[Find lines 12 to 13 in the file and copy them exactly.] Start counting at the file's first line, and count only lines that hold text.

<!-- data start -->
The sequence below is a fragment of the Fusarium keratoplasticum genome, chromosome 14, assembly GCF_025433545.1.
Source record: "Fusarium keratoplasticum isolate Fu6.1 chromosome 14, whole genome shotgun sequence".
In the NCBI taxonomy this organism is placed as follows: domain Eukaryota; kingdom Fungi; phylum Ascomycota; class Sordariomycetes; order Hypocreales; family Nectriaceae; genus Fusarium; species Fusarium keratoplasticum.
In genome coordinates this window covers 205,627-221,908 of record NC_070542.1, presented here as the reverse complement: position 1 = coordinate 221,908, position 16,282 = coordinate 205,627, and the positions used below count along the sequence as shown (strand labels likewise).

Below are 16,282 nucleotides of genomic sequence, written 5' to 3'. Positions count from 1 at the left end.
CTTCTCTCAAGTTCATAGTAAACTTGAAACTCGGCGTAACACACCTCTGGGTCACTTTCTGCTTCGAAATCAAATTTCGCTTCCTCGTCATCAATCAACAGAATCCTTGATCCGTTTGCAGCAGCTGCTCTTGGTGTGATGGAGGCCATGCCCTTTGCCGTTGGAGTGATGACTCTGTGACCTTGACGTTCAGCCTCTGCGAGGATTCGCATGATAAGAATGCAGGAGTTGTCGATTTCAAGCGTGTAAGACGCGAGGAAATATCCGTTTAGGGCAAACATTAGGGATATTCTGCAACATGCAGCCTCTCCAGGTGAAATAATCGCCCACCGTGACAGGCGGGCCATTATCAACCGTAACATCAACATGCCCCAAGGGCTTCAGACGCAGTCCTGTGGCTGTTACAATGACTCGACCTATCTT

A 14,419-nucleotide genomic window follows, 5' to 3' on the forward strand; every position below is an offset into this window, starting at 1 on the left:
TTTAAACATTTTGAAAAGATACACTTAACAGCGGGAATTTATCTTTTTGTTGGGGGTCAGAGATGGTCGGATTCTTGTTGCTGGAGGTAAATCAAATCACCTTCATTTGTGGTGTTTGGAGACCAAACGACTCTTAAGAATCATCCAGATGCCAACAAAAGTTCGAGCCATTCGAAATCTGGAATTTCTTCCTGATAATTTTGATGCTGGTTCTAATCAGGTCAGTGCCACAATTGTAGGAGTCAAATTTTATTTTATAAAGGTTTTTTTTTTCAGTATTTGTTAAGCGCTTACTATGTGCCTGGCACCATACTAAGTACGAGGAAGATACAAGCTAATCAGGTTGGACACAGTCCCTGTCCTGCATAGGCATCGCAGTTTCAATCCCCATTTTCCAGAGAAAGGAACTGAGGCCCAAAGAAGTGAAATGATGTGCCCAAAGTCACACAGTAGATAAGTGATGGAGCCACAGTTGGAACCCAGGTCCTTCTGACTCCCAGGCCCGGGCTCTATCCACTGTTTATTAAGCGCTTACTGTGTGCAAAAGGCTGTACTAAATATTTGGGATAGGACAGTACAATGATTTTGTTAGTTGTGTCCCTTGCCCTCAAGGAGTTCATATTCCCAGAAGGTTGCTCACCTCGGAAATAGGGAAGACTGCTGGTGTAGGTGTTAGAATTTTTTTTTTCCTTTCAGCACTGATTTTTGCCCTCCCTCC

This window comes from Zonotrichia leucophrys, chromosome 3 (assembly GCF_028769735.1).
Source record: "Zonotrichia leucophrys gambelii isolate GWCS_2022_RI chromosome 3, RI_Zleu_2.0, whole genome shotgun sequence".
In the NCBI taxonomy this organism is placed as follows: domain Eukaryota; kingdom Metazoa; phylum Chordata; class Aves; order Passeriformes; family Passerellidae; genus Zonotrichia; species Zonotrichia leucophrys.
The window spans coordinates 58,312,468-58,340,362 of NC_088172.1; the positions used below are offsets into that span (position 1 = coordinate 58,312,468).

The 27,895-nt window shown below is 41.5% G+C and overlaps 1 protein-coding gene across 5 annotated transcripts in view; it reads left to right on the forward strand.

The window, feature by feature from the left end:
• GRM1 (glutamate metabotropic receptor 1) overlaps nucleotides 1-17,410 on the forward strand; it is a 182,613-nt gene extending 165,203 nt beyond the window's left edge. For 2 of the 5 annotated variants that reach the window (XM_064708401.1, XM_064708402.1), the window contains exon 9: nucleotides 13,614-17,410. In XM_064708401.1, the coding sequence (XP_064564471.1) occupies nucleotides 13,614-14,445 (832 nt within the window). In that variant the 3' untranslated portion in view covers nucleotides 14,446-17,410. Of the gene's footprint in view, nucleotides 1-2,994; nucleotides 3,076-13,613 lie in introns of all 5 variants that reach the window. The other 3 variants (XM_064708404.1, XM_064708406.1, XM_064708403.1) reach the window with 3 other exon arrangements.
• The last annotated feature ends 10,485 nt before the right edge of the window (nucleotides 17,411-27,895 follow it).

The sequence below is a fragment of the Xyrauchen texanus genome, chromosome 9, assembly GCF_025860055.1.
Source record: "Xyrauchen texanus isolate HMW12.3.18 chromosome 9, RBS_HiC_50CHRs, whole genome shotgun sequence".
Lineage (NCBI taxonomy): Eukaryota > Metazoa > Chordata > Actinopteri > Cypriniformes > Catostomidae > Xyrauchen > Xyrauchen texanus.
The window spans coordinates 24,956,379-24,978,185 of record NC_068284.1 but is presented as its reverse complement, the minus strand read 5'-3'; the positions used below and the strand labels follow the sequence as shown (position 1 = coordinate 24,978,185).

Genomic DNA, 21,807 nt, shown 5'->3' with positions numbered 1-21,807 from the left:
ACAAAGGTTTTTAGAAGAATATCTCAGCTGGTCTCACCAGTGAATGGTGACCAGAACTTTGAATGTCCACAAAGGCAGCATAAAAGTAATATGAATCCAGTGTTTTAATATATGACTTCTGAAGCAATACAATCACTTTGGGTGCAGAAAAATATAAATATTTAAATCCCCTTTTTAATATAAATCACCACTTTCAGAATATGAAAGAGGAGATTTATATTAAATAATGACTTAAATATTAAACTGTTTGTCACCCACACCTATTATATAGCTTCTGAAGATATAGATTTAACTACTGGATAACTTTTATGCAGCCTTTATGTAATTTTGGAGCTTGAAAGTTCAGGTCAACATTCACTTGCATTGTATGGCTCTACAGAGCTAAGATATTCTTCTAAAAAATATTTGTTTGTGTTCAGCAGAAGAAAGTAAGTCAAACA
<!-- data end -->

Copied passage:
The window spans coordinates 58,312,468-58,340,362 of NC_088172.1; the positions used below are offsets into that span (position 1 = coordinate 58,312,468).

The 27,895-nt window shown below is 41.5% G+C and overlaps 1 protein-coding gene across 5 annotated transcripts in view; it reads left to right on the forward strand.